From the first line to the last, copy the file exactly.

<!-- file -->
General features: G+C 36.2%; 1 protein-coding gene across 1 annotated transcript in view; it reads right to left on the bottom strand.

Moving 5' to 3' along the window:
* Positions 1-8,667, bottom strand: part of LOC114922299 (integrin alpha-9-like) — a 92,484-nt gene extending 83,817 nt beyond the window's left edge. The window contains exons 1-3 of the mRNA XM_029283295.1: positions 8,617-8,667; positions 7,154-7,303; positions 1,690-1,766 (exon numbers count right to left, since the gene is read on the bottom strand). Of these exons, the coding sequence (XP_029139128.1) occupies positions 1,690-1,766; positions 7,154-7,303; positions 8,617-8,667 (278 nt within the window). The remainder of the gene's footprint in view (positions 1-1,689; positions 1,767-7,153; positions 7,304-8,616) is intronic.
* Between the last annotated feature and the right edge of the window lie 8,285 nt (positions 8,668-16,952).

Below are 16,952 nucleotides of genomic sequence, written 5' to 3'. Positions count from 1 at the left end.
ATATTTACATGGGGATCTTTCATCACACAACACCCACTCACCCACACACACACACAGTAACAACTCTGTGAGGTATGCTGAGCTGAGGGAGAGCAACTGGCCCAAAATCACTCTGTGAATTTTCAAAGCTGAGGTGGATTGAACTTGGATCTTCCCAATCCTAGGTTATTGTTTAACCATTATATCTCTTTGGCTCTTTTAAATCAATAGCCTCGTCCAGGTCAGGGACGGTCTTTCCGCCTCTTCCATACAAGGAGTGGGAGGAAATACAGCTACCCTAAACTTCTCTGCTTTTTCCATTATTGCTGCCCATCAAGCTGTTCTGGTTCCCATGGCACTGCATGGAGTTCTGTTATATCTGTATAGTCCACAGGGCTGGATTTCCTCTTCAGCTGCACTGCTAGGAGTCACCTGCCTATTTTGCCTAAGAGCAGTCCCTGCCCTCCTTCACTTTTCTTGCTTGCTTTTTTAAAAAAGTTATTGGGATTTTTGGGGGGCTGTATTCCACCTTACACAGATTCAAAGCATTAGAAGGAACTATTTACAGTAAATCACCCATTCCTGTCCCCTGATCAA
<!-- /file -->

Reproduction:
General features: G+C 36.2%; 1 protein-coding gene across 1 annotated transcript in view; it reads right to left on the bottom strand.

Moving 5' to 3' along the window:
* Positions 1-8,667, bottom strand: part of LOC114922299 (integrin alpha-9-like) — a 92,484-nt gene extending 83,817 nt beyond the window's left edge. The window contains exons 1-3 of the mRNA XM_029283295.1: positions 8,617-8,667; positions 7,154-7,303; positions 1,690-1,766 (exon numbers count right to left, since the gene is read on the bottom strand). Of these exons, the coding sequence (XP_029139128.1) occupies positions 1,690-1,766; positions 7,154-7,303; positions 8,617-8,667 (278 nt within the window). The remainder of the gene's footprint in view (positions 1-1,689; positions 1,767-7,153; positions 7,304-8,616) is intronic.
* Between the last annotated feature and the right edge of the window lie 8,285 nt (positions 8,668-16,952).

Below are 16,952 nucleotides of genomic sequence, written 5' to 3'. Positions count from 1 at the left end.
ATATTTACATGGGGATCTTTCATCACACAACACCCACTCACCCACACACACACACAGTAACAACTCTGTGAGGTATGCTGAGCTGAGGGAGAGCAACTGGCCCAAAATCACTCTGTGAATTTTCAAAGCTGAGGTGGATTGAACTTGGATCTTCCCAATCCTAGGTTATTGTTTAACCATTATATCTCTTTGGCTCTTTTAAATCAATAGCCTCGTCCAGGTCAGGGACGGTCTTTCCGCCTCTTCCATACAAGGAGTGGGAGGAAATACAGCTACCCTAAACTTCTCTGCTTTTTCCATTATTGCTGCCCATCAAGCTGTTCTGGTTCCCATGGCACTGCATGGAGTTCTGTTATATCTGTATAGTCCACAGGGCTGGATTTCCTCTTCAGCTGCACTGCTAGGAGTCACCTGCCTATTTTGCCTAAGAGCAGTCCCTGCCCTCCTTCACTTTTCTTGCTTGCTTTTTTAAAAAAGTTATTGGGATTTTTGGGGGGCTGTATTCCACCTTACACAGATTCAAAGCATTAGAAGGAACTATTTACAGTAAATCACCCATTCCTGTCCCCTGATCAA